Cristiano Ronaldo, Karim Benzema, Robert Lewandowski and Co. Are Showing That 30 Is the New 20


The latest instalment of the soap opera we call football 2022 had once again a seven days to rival that of Craig David with a Champions League love affair on Tuesday and Wednesday, before a chilled Cristiano Ronaldo hat-trick on Saturday. Off the pitch, Chelsea were reduced from roubles to rubble (for now at least) as a result of the sanctions imposed on their soon-to-be ex-owner Roman Abramovich.

On it, matters were dominated by a series of hat-tricks. Tuesday: 33-year old Robert Lewandowski in Bayern Munich’s 7-1 demolition of RB Salzburg. Wednesday: 34-year old Karim Benzema as Real Madrid’s captain became the latest instigator of the near annual Paris Saint-Germain implosion. Saturday: 37-year old Cristiano Ronaldo, not one to be upstaged, in Manchester United’s 3-2 win over Spurs. Perhaps the Old Trafford presence of fellow golden oldie and so-called “GOAT” Tom Brady acted as inspiration. Brady has now decided to reverse his retirement, coincidence?

The first is now the top scorer in this season’s Champions League, the second the oldest scorer of a hat-trick in the competition, and the third FIFA recognised as the greatest goal scorer of all time. All three are also at an age where in previous generations they’d be either retired or winding down (give or take a Paolo Maldini), not setting new records. When it comes to the modern game, 30 really is the new 20.

Cristiano Ronaldo, Benzema, Lewandowski and Co. Showing That 30 Is the New 20

The Over 30’s Club Members

Take a look at some of the other members of the over 30’s club; Luka Modrić ran the game, as well as half the pitch for Benzema’s second goal, on Wednesday night. He’s also close to a new deal that’ll extend his stay in Madrid past his 37th birthday. And he won the Ballon D’Or at 33. Giorgio Chiellini was a man possessed at the Euros 2020 as he captained Italy to success, and he’ll also be at the World Cup if the Azzuri make it, at a cool 38. As will Thiago Silva, the current Brazil captain, playing like a man 10 years younger at Chelsea. In all likelihood Dani Alves, a year his senior, will be there too.

Lionel Messi may be turning 35 in June and having a down year in Paris, possibly more for emotional than physical reasons given the nature of his departure from Barcelona. But he’s still the reigning Ballon D’Or winner and like Ronaldo, surely we’re past the stage of writing him off.

Zlatan Ibrahimović is still knocking about at AC Milan and might yet win another league title this season. While Serie A is a retirement home of sorts with other old heads like Franck Ribéry, Edin Džeko and Arturo Vidal still producing the goods, it’s still wildly impressive for any player to be playing past his 40th birthday, let alone one who suffered an ACL injury five years ago. The fact he’s still calling himself a Lion at that age is probably another conversation worth having.

Sauna Selfies and Sit-Ups: The Route to Everlasting Success?

There’s no definite explanation as to why so many players are playing beyond the expected expiry date, but there’s a multitude of possible factors, starting with the improvements in all aspects of sports science, from training and recovery to nutrition and diet.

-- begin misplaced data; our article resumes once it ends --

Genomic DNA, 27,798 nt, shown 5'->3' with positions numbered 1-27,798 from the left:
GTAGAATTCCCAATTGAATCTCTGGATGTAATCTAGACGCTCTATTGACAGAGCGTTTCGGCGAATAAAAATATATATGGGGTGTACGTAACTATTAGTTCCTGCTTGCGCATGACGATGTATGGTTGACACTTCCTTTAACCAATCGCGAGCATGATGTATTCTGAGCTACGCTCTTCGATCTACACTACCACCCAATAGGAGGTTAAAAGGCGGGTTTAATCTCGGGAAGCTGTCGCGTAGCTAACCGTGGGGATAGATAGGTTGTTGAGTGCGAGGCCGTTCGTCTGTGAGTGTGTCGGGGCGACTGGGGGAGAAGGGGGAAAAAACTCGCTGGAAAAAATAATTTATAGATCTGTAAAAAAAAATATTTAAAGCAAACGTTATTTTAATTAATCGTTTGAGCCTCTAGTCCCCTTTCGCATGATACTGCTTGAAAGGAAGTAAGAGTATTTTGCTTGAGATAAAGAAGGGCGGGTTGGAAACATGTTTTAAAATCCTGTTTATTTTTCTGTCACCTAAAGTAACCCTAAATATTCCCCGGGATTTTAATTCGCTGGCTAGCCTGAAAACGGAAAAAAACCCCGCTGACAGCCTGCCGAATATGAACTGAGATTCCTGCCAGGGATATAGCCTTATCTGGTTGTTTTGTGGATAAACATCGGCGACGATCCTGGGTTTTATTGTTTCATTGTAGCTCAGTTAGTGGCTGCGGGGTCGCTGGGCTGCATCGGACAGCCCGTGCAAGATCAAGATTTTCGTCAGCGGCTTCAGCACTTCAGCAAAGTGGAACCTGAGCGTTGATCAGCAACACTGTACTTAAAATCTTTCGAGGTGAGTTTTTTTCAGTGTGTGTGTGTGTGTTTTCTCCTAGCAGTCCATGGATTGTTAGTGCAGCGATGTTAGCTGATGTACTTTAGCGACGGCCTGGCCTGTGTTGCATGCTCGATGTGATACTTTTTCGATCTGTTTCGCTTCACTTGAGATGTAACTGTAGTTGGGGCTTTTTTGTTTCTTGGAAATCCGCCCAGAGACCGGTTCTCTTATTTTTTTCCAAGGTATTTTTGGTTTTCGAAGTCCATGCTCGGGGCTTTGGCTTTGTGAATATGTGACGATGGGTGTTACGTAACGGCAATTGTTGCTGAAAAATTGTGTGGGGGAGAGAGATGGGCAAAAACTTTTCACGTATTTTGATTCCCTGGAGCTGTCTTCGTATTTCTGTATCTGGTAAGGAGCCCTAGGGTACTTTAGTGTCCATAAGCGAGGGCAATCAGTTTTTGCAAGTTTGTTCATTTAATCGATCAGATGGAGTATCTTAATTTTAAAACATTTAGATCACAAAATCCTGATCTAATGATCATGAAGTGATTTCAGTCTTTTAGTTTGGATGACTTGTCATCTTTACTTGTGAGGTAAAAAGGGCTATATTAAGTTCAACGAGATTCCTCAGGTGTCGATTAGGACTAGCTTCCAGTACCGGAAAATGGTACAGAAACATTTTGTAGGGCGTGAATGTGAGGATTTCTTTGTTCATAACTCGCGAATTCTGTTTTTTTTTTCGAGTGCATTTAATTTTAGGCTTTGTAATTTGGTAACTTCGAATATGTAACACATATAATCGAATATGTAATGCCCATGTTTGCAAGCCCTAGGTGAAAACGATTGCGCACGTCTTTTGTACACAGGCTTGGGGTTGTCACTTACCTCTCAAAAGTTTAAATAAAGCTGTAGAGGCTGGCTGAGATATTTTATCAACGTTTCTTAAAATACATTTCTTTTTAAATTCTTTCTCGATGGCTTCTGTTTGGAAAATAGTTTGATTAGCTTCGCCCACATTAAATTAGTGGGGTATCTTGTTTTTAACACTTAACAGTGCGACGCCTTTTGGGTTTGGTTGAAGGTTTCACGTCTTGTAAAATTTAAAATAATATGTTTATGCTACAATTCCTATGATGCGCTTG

Players, if they want it enough, can get those little micro gains that make all the difference in later years. For instance, another sporting icon LeBron James allegedly spends $1 million a year on his body, and at age 37 he’s leading the NBA in scoring. There’s no doubt Ronaldo is doing more than just saunas selfies and Zlatan is doing more than sit ups hanging off boxing bags. These are careful, meticulous creatures of habit and dedication, willing to go the extra mile to stay on top. It’s a world away from the hard living of Diego Maradona and Paul Gascoigne, and to a lesser extent Wayne Rooney, who burned brighter than almost everyone but burned out in their early 30s. Jamie Vardy, 35 and still razor sharp, is a slight exception here, given his skittles and vodka routine in the early stages of his career.

Cristiano Ronaldo One of Many to Adapt Both Physically and Mentally

Most of these top players have also adapted their games to keep themselves relevant. Ronaldo’s career has seen him evolve from a flying winger to a predatory penalty box player, enabling him to conserve energy for when he needs it most.

Other’s games were never based around pace and power, such as Benzema and Lewandowski, both of whom are at the absolute peak of their powers right now. Neither would ever have been considered lightning quick or a powerhouse forward, instead relying on technique, movement and general footballing IQ. They know where to go, when to go and that’s only developed over the years. A mental game as much as a physical. Watch Benzema and you’ll see a striker whose every touch has meaning.

What’s Next for the Benjamin Button Footballers?

Could the change in supposed peaks and career lengths lead to a reconsideration to the shorter term contract policy for players over 30 employed by many clubs? Could it lead to see more players joining Zlatan in the over 40’s category? Erling Haaland is probably the best bet, given he may be part cyborg.

In the shorter term, in the build-up to tonight’s second leg clash, Manchester United and Atletico Madrid’s second-leg tie will centre around two questions; can a 35-year old Luis Suarez come back to haunt United once again? Or will it be the 37-year old Ronaldo writing another chapter in his Champions League story? These questions wouldn’t have been asked a decade ago. There’s more life in the old dogs yet.

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